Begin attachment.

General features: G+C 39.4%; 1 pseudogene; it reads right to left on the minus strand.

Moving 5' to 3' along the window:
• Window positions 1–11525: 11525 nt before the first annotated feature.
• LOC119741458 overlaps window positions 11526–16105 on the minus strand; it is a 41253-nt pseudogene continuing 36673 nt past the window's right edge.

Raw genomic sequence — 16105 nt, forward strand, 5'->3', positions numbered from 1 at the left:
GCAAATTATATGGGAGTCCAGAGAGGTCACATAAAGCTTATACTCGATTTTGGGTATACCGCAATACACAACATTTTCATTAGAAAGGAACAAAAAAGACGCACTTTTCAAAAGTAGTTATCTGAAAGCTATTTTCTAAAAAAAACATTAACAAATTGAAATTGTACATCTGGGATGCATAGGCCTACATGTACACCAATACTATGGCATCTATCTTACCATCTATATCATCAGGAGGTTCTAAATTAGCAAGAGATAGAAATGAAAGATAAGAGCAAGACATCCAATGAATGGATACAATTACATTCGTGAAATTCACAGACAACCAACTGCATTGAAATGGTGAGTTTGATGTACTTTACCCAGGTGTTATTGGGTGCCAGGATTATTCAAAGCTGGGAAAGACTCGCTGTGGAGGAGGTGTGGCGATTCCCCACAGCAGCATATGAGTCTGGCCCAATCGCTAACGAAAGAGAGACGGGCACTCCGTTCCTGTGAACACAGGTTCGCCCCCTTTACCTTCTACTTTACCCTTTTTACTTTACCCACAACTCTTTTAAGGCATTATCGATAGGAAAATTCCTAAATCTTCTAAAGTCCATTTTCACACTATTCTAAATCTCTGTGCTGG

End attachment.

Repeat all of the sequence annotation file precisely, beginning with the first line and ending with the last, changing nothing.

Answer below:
General features: G+C 39.4%; 1 pseudogene; it reads right to left on the minus strand.

Moving 5' to 3' along the window:
• Window positions 1–11525: 11525 nt before the first annotated feature.
• LOC119741458 overlaps window positions 11526–16105 on the minus strand; it is a 41253-nt pseudogene continuing 36673 nt past the window's right edge.

Raw genomic sequence — 16105 nt, forward strand, 5'->3', positions numbered from 1 at the left:
GCAAATTATATGGGAGTCCAGAGAGGTCACATAAAGCTTATACTCGATTTTGGGTATACCGCAATACACAACATTTTCATTAGAAAGGAACAAAAAAGACGCACTTTTCAAAAGTAGTTATCTGAAAGCTATTTTCTAAAAAAAACATTAACAAATTGAAATTGTACATCTGGGATGCATAGGCCTACATGTACACCAATACTATGGCATCTATCTTACCATCTATATCATCAGGAGGTTCTAAATTAGCAAGAGATAGAAATGAAAGATAAGAGCAAGACATCCAATGAATGGATACAATTACATTCGTGAAATTCACAGACAACCAACTGCATTGAAATGGTGAGTTTGATGTACTTTACCCAGGTGTTATTGGGTGCCAGGATTATTCAAAGCTGGGAAAGACTCGCTGTGGAGGAGGTGTGGCGATTCCCCACAGCAGCATATGAGTCTGGCCCAATCGCTAACGAAAGAGAGACGGGCACTCCGTTCCTGTGAACACAGGTTCGCCCCCTTTACCTTCTACTTTACCCTTTTTACTTTACCCACAACTCTTTTAAGGCATTATCGATAGGAAAATTCCTAAATCTTCTAAAGTCCATTTTCACACTATTCTAAATCTCTGTGCTGG